In Part 1 of this post, I talked about how very creative people seem to share similar work habits. They don't consciously plan to execute in a certain way, it just happens. To demonstrate the point, I referenced a guest column in Fortune Magazine by Tim Brown, CEO of IDEO who talked about his Moleskine notebooks and other tactics for solving problems.
In Part 2, let's look at the second tactic Tim refers to in his column. It's one I see used all the time by people who want to innovate. He says, "try to stage accidents." He refers to a small library he frequented that had no real stacking system. Books were lined up next to each other based on absolutely no order. He would find completely different topics next to each other. He said those juxtapositions fostered rich answers.
I heard the same idea expressed by Alvin Toffler in a C-Span Book TV interview about his book Revolutionary Wealth. He described himself as "a reading machine" as most creative people do. But he credited his creativity with the fact that he reads wildly different books and articles at the same time. He said he shifts timeframes, points of view and location. He says these differing views and ideas create connections he never would have thought of otherwise.
So what's the conclusion to draw from these comments? I think it's simply that artists work their ideas. They don't cling to one idea and reuse it constantly, afraid that they'll never have another. They let their ideas flow. They pummel them, shape them and pair them with other good ideas to create synergy. That's a good idea for anyone who does marketing for their business. Let the ideas grow and combine and don't be afraid to make them work.
The cliche 'great minds think alike' does seem to be true when it comes to creativity. There are several tactics that creative people use that I see repeated again and again. A case in point is the guest column from Tim Brown CEO, IDEO in the November 12th issue of Fortune.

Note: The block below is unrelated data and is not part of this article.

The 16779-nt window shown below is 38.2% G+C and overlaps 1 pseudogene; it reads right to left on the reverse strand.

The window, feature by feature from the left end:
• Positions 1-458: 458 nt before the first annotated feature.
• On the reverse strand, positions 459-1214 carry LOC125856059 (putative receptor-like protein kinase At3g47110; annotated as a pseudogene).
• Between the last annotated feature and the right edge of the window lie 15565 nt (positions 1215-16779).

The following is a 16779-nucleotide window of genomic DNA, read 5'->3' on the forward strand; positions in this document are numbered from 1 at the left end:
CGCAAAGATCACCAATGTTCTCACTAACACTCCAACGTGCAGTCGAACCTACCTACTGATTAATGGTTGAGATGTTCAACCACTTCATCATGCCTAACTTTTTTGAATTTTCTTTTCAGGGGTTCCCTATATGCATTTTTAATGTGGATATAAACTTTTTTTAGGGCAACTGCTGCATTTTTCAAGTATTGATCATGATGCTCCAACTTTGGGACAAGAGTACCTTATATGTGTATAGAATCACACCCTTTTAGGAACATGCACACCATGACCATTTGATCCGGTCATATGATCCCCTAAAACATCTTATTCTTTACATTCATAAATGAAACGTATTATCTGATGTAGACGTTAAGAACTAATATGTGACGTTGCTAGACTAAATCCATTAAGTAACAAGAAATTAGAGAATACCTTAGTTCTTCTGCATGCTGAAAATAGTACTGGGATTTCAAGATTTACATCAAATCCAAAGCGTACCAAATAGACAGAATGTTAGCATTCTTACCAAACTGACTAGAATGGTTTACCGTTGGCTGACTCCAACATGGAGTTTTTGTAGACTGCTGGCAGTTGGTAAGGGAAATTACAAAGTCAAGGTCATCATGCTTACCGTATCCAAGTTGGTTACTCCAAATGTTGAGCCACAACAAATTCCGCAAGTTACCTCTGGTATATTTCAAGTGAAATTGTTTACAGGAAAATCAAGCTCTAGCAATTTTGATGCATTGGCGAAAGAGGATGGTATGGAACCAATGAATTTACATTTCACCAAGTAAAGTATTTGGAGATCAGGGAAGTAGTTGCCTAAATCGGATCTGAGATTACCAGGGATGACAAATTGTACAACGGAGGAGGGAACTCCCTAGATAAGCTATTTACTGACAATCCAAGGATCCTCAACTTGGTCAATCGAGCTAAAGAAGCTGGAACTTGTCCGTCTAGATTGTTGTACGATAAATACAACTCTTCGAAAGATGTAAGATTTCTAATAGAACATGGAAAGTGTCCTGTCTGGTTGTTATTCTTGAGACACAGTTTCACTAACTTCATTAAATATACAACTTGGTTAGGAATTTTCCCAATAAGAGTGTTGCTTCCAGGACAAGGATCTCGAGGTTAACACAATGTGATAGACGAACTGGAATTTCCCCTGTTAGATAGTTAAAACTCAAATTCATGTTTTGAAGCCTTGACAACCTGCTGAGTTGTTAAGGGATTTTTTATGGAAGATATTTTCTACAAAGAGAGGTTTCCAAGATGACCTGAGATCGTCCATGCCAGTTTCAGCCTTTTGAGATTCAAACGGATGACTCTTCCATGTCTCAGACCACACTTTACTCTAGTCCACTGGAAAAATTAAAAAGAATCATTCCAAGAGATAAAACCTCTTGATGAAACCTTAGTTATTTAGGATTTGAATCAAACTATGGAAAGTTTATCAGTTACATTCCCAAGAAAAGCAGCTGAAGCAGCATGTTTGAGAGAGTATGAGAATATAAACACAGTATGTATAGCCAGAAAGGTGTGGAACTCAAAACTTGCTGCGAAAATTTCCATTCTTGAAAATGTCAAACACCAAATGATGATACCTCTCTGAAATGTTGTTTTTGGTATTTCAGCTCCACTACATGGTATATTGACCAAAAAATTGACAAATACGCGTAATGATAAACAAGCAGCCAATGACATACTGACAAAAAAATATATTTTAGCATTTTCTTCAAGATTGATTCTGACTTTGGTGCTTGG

In it he talks about two tactics I see very often:
1. 'Stages' Notebook:
The first is that he keeps what I call a 'Stages' notebook. I write about this in my upcoming book about social media marketing for Sourcebooks, Inc. A stages notebook is one of several notebooks that creative people use to develop their ideas. The first notebook has early stage ideas. Ideas that are worth developing are moved into a second stage notebook and worked on. Then a third stage notebook receives the ideas that are worth taking further. That way good ideas are not lost and can benefit from the incubation process.
Tim Brown refers to his moleskine notebooks where he says he "goes through the finished ones and highlight the big ideas so they don't get lost. Dancer Twyla Tharp does the same and talks about it in her book "The Creativity Habit. She says that even though Beethoven seemed very undisciplined, all his ideas were carefully documented in a variety of notebooks with ideas in stages.
Although I'm sure he doesn't claim to be psychic, check out Seth's blog and read about his Meatball Sundae (and his great upcoming book of the same name!) He always seems to know what issues the online marketer is dealing with.
As a marketing consultant, his description of a marketing meeting with a new blogging consultant is what I face almost daily. I call it 'pin the tail on the tactic' marketing. Clients want a social media tactic to pin on their online strategy. They aren't interested in how it fits in, or whether its even right for their organization. They want a ___fill in the tactic____ so that their management will feel they are 'keeping up.' In this regard, size doesn't matter. Big companies and small suffer equally.
I'm hoping that Seth's new book gets people to focus on what they need to do to make social media a reality.